This is the first report to demonstrate a relationship between severity of depressive and anxiety symptoms and FDDNP binding values in non-demented middle age and older people. Our findings support previous work suggesting a relationship between more severe forms of geriatric depression and brain amyloid deposition (4
). We also report the patterns of associations in the two groups that underscores the importance of the MCI diagnosis in relation to the underlying pathophysiology of mood and anxiety symptoms. Surprisingly, the depression scores showed correlation only with the lateral temporal FDDNP binding in the MCI group, while the medial temporal FDDNP binding values correlated with the severity of depression in the comparison subjects
. However, the severity of anxiety symptoms correlated with the FDDNP binding in posterior cingulate region in the MCI group and with frontal and medial temporal regions in the comparison subjects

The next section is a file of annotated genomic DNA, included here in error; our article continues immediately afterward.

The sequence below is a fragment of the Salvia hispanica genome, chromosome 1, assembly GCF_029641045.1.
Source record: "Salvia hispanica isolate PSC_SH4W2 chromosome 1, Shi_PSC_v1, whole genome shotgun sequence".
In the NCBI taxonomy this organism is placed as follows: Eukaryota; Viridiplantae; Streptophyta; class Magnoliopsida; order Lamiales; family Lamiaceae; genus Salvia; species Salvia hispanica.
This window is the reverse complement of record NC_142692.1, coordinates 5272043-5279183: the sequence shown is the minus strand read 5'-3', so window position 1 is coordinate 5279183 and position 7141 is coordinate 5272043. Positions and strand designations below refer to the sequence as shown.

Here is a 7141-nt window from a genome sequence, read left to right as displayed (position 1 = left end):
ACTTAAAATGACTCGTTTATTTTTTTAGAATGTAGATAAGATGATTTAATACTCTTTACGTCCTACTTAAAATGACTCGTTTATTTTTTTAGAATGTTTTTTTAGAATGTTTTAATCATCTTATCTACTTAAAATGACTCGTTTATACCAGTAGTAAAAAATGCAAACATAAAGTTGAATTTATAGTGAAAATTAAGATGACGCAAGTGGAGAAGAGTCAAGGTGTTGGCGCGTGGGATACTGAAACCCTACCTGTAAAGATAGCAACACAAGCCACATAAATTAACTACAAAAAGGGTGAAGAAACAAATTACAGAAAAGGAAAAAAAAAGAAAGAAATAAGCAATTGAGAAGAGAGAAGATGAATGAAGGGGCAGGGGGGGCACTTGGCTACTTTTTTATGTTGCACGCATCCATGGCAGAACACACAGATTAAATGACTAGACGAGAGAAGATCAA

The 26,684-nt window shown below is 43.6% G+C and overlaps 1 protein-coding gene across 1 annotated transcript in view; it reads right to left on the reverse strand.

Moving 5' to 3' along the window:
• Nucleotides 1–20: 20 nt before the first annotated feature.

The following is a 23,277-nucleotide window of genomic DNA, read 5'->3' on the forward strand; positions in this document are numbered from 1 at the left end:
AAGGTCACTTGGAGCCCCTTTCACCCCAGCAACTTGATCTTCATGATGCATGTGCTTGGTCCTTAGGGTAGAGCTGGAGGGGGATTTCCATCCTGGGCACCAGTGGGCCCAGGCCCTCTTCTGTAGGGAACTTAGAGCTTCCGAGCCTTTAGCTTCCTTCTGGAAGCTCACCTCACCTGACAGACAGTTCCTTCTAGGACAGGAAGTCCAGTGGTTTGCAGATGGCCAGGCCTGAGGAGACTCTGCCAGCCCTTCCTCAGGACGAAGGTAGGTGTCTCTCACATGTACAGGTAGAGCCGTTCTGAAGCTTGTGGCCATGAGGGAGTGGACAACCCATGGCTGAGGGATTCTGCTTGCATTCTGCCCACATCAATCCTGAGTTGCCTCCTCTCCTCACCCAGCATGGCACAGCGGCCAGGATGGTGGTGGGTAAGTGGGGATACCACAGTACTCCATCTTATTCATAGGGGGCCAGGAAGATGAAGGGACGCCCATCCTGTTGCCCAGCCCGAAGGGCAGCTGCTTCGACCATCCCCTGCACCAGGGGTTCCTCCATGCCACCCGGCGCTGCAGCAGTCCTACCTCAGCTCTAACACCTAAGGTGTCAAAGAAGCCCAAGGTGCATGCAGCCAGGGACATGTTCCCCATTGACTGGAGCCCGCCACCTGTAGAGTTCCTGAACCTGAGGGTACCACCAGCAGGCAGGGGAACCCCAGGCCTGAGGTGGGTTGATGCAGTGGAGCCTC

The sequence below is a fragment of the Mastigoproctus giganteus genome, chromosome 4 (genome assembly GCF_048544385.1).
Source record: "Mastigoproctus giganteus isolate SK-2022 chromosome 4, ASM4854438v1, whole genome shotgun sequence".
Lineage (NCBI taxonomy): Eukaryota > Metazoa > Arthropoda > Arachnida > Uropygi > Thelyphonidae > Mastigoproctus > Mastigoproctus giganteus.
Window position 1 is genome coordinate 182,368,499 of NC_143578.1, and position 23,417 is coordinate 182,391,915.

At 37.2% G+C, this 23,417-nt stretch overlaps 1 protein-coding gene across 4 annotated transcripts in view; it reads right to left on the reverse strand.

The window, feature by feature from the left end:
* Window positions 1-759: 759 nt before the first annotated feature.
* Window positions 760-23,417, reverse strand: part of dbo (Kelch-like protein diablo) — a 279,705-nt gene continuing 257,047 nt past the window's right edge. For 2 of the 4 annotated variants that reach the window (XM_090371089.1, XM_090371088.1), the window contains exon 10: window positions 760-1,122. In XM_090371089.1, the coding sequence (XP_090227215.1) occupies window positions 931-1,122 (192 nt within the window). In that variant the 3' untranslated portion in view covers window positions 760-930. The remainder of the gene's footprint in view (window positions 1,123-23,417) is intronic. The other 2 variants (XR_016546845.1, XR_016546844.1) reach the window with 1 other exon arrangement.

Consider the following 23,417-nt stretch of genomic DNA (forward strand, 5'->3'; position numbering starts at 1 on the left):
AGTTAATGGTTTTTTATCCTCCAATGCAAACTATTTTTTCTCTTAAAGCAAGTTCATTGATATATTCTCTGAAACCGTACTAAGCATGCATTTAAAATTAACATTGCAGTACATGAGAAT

. Our preliminary
findings suggest differences in the neural circuitry involvement in the pathogenesis of mood and anxiety symptoms in relation to the cognitive status. In other words, mood and anxiety states with and without MCI may represent two endophenotypes with different underlying neural mechanisms and gene expression. Although at this time we have only limited evidence to support this hypothesis, we plan to explore the relationships between such clinical phenotypes of mood and anxiety disorders with and without MCI to the FDDNP-PET and genetic markers in future prospective studies that will include larger samples.
Although major depression can cause cognitive symptoms in younger and older adults, the relationship between late-life major depression and cognitive impairment is particularly complex. For example, not all studies find the neuropathological link between depression and dementia (39
). Significant cognitive impairment occurs in more than half of elderly depressed patients during an episode of depression (40
). Impaired cognition does not completely normalize with successful treatment of depression, especially in the areas of memory, executive function and information-processing speed (41
). Nearly 50% of those with cognitive impairment during a depressive episode or “pseudodementia” go on to develop dementia in the next 5 years (43
A number of studies have found an association between late-life major depression and increased risk for clinically diagnosed AD (7